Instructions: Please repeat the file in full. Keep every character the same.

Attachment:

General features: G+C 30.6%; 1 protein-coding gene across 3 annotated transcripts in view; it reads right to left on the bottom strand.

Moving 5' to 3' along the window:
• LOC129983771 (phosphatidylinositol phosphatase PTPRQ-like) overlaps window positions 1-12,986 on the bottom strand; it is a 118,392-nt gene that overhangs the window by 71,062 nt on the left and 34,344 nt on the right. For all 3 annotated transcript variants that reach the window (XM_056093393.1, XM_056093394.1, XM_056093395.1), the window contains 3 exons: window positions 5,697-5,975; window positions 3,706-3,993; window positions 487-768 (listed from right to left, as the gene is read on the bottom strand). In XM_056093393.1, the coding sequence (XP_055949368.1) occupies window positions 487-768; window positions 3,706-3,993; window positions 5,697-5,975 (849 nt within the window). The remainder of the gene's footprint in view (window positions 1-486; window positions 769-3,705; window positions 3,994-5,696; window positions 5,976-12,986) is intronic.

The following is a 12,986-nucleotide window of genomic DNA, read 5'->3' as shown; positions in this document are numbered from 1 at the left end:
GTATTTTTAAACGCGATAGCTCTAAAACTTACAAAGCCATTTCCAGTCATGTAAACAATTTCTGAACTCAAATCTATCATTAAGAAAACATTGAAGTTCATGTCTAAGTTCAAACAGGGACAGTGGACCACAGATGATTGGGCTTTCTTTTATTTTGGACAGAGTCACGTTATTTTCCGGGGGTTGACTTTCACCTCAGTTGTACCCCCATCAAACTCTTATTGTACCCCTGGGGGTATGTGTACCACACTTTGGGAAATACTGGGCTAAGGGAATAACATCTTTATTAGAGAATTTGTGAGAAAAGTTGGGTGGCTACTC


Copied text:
General features: G+C 30.6%; 1 protein-coding gene across 3 annotated transcripts in view; it reads right to left on the bottom strand.

Moving 5' to 3' along the window:
• LOC129983771 (phosphatidylinositol phosphatase PTPRQ-like) overlaps window positions 1-12,986 on the bottom strand; it is a 118,392-nt gene that overhangs the window by 71,062 nt on the left and 34,344 nt on the right. For all 3 annotated transcript variants that reach the window (XM_056093393.1, XM_056093394.1, XM_056093395.1), the window contains 3 exons: window positions 5,697-5,975; window positions 3,706-3,993; window positions 487-768 (listed from right to left, as the gene is read on the bottom strand). In XM_056093393.1, the coding sequence (XP_055949368.1) occupies window positions 487-768; window positions 3,706-3,993; window positions 5,697-5,975 (849 nt within the window). The remainder of the gene's footprint in view (window positions 1-486; window positions 769-3,705; window positions 3,994-5,696; window positions 5,976-12,986) is intronic.

The following is a 12,986-nucleotide window of genomic DNA, read 5'->3' as shown; positions in this document are numbered from 1 at the left end:
GTATTTTTAAACGCGATAGCTCTAAAACTTACAAAGCCATTTCCAGTCATGTAAACAATTTCTGAACTCAAATCTATCATTAAGAAAACATTGAAGTTCATGTCTAAGTTCAAACAGGGACAGTGGACCACAGATGATTGGGCTTTCTTTTATTTTGGACAGAGTCACGTTATTTTCCGGGGGTTGACTTTCACCTCAGTTGTACCCCCATCAAACTCTTATTGTACCCCTGGGGGTATGTGTACCACACTTTGGGAAATACTGGGCTAAGGGAATAACATCTTTATTAGAGAATTTGTGAGAAAAGTTGGGTGGCTACTC